If Raed Arafat has always been popular among Romanians, it is undoubtedly because they have always felt close to this Palestinian from Syria who founded the Emergency Mobile Reanimation and Extraction Service or SMURD.
Born in Damascus in 1964, Raed Arafat discovered a passion for "first aid" at the age of 14. Still in high school, he worked with a city hospital and he created the first emergency team which included some of his colleagues. Medicine, at first a simple passion, would become a professional goal. His father wanted him to attend Polytechnic but Raed had sworn "to become either a doctor or a garbage collector".
He came to Romania aged 16 and a half, because, he says, "it is the country that responded the most quickly to my request for admission to university [the Communist regime of Nicolae Ceaușescu operated a system which allowed residents of Arab countries to study in Romania]. "I found out later that I was also admitted in Greece and in the United States, but my parents didn't tell me about the American response out of fear that I would go over there and never come back. They hoped to see me return from Romania," he explains.
"Enemy of health reform"
In 1989, after obtaining his diploma, he had the chance to go to France. But in December, because of the revolution which had just broken out in Romania, the delivery of visas became backlogged and Arafat stayed in Bucharest. Twenty years after founding the SMURD in 1991, Arafat thinks that emergency services have changed in Romania. "Now," he says, "firefighters play an essential role in emergency situations. This is the same system as in most of the EU countries. Fire fighters, and their military mentality, have played an important role in the development of the Romanian system".
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His first emergency team used his private car until a former colleague from his university days, then working in Germany, raised some funds and aid to buy a used ambulance which was donated to SMURD. This was followed by some donations from the Norwegian Red Cross.
Raed Arafat has not given up his medical practice. To this day, he even takes shifts of helicopter guard duty. He's often heard comments behind his back such as, "Oh, here comes the Arab to teach us medicine!", but, as he says himself, "This Arab learned medicine in Romania; I am a product of Romania!"
On January 12, Arafat, who was named undersecretary for health in 2007, became an "enemy of health reform," as he was dubbed by President Traian Băsescu, speaking live via telephone in a television show in which Arafat denounced the use of public financing for private health initiatives. Arafat also spoke against the reform of the SMURD and against the privatisation of public hospitals. He resigned immediately after Băsescu's telephone call on the air, live. [He was later reinstated to the ministry, see box below].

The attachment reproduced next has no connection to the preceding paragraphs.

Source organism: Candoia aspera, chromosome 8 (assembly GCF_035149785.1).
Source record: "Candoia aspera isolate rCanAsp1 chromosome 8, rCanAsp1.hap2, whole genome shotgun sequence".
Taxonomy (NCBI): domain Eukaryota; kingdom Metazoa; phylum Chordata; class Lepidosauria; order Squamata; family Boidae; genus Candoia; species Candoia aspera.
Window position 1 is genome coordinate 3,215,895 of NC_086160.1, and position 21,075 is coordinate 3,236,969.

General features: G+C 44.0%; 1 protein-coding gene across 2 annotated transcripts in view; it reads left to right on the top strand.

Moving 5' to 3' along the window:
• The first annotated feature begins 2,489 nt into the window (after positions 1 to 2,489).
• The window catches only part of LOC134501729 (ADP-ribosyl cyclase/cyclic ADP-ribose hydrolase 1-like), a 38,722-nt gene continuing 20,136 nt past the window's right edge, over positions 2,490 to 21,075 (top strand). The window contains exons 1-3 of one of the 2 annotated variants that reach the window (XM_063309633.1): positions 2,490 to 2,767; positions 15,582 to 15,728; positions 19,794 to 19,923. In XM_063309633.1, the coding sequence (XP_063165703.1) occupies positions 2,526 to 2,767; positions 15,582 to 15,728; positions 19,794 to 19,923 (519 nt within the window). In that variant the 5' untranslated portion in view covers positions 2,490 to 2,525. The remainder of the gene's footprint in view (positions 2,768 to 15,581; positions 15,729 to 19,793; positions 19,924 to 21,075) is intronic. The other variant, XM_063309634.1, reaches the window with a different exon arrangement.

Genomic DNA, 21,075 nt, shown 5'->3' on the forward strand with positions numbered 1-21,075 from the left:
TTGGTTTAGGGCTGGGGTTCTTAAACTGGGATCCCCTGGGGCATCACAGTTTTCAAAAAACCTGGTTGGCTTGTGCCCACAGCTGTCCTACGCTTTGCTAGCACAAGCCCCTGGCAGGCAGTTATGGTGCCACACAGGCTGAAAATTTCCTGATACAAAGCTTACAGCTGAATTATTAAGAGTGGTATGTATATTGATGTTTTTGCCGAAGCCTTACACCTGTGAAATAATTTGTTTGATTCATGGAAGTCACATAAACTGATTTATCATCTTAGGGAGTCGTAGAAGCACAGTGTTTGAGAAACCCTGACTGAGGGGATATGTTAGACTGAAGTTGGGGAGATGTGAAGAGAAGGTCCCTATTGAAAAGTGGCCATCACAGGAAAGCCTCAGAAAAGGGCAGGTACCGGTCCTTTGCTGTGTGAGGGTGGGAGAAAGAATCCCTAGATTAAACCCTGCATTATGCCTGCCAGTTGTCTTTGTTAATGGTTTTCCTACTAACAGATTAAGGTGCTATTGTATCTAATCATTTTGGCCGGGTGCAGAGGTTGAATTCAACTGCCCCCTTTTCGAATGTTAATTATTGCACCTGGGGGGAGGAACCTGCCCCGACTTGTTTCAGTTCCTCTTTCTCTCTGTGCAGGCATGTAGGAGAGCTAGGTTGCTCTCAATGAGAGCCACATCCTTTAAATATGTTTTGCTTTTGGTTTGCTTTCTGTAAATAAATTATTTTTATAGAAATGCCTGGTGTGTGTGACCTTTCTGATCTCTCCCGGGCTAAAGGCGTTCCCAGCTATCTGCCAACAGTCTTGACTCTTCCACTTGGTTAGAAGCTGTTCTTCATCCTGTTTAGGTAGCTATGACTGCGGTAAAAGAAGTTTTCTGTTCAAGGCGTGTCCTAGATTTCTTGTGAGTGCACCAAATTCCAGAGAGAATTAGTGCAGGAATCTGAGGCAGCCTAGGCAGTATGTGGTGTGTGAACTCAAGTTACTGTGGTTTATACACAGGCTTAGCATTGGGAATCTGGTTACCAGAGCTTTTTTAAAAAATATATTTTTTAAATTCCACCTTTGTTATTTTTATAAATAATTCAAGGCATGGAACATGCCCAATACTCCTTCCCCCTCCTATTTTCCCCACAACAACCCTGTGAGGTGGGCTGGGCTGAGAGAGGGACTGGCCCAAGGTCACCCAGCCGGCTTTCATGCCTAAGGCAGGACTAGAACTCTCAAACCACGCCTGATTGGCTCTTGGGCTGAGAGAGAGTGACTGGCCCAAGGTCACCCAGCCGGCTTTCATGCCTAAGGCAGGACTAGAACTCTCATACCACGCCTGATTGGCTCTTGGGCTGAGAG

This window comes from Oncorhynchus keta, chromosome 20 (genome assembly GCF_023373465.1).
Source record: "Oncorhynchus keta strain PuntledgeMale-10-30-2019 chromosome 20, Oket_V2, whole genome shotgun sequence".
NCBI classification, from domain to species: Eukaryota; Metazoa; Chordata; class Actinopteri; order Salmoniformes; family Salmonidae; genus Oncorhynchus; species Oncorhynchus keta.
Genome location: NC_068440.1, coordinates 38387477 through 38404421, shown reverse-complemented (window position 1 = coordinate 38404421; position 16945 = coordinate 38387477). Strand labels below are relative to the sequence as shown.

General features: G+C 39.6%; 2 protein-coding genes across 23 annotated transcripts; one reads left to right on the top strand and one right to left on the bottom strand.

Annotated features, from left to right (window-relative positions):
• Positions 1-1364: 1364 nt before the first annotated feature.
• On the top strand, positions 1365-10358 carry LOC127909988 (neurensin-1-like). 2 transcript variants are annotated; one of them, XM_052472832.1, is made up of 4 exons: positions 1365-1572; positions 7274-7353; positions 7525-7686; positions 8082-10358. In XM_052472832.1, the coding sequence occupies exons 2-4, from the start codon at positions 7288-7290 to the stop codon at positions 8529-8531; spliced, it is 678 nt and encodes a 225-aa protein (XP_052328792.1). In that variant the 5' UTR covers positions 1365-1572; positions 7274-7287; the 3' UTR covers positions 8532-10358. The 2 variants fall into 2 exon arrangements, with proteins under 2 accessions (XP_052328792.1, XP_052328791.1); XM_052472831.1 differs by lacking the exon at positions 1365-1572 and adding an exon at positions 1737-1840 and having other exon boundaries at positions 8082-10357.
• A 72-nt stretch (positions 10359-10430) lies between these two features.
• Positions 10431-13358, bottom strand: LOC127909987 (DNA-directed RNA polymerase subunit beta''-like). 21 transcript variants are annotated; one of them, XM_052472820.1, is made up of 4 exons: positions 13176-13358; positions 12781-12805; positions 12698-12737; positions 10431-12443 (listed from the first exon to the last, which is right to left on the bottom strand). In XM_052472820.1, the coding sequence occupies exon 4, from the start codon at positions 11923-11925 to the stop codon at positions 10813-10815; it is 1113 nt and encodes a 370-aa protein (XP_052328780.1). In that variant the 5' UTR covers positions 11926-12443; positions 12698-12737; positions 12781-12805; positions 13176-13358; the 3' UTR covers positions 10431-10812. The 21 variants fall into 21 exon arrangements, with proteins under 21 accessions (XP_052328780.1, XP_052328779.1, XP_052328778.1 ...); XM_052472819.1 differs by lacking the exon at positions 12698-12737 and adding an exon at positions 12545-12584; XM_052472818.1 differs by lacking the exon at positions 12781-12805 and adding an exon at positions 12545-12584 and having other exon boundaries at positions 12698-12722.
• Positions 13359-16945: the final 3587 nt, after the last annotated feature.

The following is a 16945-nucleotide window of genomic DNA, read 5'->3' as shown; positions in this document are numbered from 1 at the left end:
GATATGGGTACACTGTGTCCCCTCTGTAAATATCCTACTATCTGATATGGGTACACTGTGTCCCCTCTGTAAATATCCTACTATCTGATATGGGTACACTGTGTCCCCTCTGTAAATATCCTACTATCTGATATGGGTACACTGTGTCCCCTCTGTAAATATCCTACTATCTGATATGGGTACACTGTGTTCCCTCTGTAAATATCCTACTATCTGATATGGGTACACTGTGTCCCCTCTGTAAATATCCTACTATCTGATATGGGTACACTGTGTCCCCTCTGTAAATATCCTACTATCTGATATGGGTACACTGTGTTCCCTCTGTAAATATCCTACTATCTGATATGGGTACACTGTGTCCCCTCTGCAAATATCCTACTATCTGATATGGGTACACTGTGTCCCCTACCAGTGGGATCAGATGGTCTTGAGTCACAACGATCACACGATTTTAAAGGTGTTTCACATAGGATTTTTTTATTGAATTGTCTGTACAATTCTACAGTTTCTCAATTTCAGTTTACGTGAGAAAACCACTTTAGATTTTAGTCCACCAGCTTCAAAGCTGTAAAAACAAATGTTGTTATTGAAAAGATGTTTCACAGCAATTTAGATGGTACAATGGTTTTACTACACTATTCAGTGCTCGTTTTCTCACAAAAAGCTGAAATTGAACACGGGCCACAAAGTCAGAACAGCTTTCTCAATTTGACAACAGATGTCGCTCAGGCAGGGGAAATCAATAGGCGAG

Băsescu does not have the confidence of Romanians
The privatisation of public health is worth €4.5 billion with an additional €1.5 billion expected from the creation of private insurance companies and from the sale of public holdings. Most Romanians fear that the situation is reaching a point at which health care will no longer be an obligation for the state and death will be the only outcome for the destitute without insurance. Others suggest that the privatisation of hospitals and the introduction of private insurance plans will open up a lucrative business from which entrepreneurs and politicians close to the centre of power will benefit.
Băsescu ended up asking the government of Prime Minister Emil Boc to withdraw its health reform proposal, claiming that "no one within the system wants change. And too few outside the system are favourable to it. The hospitals don't want change, the family doctors don't want change, the emergency service doesn't want change".
Raed Arafat is perhaps not the white knight portrayed by the press these last few days. Yet, unlike him, Traian Băsescu does not have the confidence of Romanians. The politician, while confronting a medical expert, prefers to trust his health to Viennese doctors. But the final blow, in matters of image, came from those considered supporters of Băsescu, such as his own under-secretary.
As noted by Alina Mungiu-Pippidi, president of the Romanian Academic Society think-tank, "the law was conceived in an anti-democratic and unprofessional manner. The state should promote capable people like Arafat rather than sacking them".
Hot off the press
Resignation and reinstatement
"The president's second compromise," headlines Romanian daily Adevărul after President Traian Băsescu agreed both to withdraw his health reform programme and to ask Health under-secretary Raed Arafat to withdraw his resignation. On January 17, five days after having left his post at the health ministry with a bang, the creator of the country's emergency health services agreed to be reinstated. He thus responded to the calls of the head of state and of the prime minister who hoped to bring to a halt the demonstrations that have shaken the country since Arafat's resignation. The undersecretary has been appointed to a committee of experts charged with devising new health reform proposals.
"No one in Romania is more popular than he is," Adevărul notes, for whom Arafat could have asked for much more than just his undersecretary's portfolio. "He could have asked to be health minister because he has the support of the people, which is worth more than that of the politicians at the moment". However, the paper warns, Arafat's return to government will not put an end to the demonstrations because his sympathisers are "now demanding something other than the simple satisfaction of Arafat's demands."
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